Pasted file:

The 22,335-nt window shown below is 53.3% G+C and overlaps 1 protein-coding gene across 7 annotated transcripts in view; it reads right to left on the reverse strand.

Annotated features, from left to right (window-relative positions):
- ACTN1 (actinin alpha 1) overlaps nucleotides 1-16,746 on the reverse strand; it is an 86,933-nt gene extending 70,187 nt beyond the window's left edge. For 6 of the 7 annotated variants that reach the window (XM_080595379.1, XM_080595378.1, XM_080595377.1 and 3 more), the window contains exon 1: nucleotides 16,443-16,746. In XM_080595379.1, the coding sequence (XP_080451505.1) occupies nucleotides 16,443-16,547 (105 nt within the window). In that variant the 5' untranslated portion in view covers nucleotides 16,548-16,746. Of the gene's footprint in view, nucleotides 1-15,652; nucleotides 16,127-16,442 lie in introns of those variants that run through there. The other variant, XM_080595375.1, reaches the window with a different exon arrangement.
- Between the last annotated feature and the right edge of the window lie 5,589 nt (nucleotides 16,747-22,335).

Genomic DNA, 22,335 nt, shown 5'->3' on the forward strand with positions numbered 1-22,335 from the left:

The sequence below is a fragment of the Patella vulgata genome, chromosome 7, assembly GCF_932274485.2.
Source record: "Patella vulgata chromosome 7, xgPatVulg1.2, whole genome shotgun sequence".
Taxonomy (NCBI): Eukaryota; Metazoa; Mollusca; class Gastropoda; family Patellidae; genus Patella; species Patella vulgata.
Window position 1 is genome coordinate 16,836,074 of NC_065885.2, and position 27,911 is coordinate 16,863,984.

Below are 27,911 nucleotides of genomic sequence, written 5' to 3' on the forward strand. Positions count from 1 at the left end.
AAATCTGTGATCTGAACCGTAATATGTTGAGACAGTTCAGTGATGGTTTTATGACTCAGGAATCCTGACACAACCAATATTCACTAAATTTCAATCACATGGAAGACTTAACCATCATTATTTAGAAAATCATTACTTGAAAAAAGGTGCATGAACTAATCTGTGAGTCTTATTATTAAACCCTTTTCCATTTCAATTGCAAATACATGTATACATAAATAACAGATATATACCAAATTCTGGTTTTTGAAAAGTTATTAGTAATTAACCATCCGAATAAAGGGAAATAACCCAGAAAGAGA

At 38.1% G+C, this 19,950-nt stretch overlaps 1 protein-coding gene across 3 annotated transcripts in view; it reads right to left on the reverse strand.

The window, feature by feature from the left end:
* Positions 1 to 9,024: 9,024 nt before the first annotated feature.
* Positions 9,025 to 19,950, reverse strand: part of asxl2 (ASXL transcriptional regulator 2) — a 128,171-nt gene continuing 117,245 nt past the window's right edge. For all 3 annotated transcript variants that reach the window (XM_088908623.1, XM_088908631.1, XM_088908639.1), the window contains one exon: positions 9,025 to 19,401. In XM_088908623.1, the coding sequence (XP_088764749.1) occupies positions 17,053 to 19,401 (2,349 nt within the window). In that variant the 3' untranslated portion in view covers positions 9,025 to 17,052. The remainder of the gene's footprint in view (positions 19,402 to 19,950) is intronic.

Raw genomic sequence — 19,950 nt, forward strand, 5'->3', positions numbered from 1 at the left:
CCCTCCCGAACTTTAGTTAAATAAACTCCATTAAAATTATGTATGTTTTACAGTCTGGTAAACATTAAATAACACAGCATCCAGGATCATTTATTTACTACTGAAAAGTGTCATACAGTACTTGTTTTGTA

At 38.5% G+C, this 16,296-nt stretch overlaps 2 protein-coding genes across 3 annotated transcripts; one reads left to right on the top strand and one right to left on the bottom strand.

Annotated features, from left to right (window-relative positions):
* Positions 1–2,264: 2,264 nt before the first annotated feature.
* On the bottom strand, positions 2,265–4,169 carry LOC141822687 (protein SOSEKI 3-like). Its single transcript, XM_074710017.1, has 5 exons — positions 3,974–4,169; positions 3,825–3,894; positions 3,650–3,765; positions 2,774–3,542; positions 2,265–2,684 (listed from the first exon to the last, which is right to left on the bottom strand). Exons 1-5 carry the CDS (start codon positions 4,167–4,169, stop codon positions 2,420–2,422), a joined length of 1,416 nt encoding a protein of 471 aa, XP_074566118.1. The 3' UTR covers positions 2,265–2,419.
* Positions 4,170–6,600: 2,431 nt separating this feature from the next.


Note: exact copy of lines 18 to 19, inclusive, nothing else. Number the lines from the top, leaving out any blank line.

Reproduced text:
At 38.5% G+C, this 16,296-nt stretch overlaps 2 protein-coding genes across 3 annotated transcripts; one reads left to right on the top strand and one right to left on the bottom strand.

Annotated features, from left to right (window-relative positions):